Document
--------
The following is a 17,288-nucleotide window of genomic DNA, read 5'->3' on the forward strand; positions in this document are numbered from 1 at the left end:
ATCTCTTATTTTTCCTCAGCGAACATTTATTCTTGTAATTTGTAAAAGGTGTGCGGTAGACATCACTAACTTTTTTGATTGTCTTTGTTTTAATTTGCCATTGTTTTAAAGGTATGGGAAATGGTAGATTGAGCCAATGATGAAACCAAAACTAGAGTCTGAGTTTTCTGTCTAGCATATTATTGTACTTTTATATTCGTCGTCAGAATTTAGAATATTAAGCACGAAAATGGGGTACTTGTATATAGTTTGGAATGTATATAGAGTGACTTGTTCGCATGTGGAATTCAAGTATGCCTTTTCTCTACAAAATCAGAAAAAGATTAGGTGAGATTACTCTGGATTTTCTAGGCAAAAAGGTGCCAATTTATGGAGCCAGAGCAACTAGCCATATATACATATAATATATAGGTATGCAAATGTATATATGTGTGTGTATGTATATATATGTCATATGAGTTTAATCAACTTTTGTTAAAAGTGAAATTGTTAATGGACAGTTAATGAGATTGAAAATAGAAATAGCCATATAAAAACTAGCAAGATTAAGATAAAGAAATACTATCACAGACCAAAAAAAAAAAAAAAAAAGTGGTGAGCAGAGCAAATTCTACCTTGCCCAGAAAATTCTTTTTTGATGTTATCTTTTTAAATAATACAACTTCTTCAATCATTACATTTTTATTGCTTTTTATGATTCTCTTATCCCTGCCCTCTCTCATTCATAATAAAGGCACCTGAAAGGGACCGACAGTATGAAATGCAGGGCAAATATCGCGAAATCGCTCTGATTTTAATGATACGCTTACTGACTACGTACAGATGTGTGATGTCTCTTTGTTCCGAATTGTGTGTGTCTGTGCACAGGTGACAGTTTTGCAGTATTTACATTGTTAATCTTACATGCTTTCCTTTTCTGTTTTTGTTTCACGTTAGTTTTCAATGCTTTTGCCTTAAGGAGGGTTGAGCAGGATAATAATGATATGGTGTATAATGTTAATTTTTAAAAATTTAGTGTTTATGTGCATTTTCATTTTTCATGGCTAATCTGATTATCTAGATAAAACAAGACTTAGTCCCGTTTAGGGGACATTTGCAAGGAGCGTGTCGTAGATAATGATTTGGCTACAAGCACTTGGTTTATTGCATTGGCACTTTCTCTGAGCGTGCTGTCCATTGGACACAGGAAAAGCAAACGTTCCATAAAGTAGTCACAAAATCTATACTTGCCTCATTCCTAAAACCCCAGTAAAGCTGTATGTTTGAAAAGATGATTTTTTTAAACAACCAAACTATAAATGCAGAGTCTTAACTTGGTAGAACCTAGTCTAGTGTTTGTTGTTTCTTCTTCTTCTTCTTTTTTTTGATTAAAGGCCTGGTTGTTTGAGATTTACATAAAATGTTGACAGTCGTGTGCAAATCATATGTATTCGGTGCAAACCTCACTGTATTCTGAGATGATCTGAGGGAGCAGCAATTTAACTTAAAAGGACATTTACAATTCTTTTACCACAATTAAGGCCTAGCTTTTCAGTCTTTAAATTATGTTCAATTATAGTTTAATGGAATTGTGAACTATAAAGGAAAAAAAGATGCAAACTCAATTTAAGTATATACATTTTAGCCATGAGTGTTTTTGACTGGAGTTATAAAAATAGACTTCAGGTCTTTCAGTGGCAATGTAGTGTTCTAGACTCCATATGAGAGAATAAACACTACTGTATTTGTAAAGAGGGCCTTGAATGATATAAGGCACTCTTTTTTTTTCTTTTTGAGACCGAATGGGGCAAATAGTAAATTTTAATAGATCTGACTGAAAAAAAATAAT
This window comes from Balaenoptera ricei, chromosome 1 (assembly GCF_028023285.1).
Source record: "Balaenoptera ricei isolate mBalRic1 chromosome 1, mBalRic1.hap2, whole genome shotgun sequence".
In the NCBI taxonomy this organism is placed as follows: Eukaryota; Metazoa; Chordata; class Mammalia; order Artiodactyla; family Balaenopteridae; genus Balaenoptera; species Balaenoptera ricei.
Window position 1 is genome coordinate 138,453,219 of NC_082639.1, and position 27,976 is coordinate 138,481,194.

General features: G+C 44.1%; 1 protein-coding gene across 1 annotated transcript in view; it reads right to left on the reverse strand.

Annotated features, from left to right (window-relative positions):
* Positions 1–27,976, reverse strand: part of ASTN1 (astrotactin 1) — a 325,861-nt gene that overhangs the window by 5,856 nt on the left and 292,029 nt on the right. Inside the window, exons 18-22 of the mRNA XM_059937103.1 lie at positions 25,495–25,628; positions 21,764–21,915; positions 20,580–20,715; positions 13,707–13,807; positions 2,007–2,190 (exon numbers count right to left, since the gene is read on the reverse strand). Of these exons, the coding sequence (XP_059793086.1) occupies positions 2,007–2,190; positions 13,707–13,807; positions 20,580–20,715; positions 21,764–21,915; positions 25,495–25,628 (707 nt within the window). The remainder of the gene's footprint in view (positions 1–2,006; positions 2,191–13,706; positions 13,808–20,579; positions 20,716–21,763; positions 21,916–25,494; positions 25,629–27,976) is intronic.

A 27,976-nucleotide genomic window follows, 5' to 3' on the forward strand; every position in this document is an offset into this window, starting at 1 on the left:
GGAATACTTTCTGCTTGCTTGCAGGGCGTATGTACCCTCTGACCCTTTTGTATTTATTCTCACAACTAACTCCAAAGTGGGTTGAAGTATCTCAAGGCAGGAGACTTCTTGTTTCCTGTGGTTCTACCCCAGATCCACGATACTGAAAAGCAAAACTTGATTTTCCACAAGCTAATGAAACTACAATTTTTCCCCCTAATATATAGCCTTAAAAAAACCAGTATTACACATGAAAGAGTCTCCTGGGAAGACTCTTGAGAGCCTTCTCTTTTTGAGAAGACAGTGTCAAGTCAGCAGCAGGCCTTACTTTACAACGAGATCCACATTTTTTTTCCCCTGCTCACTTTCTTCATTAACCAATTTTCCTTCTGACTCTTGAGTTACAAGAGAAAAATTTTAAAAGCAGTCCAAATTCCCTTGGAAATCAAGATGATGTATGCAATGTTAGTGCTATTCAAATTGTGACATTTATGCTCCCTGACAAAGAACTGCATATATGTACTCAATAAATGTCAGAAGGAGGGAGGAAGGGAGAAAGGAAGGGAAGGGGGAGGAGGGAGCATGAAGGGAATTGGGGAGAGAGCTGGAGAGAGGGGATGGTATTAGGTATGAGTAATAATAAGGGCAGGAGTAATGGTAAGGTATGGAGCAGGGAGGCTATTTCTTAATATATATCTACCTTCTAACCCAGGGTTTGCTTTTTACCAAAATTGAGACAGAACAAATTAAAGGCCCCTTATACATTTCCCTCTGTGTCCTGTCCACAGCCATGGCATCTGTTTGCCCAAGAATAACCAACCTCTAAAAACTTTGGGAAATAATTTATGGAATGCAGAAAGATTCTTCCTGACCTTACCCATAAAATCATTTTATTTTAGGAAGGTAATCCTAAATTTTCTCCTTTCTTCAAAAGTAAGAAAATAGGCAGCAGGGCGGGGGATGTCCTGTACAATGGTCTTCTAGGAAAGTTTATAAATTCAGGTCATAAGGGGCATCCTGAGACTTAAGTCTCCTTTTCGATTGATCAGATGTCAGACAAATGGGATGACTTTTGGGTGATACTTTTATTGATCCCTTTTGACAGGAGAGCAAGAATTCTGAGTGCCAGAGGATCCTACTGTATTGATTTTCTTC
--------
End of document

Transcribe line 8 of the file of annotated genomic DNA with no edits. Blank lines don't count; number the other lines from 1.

Annotated features, from left to right (window-relative positions):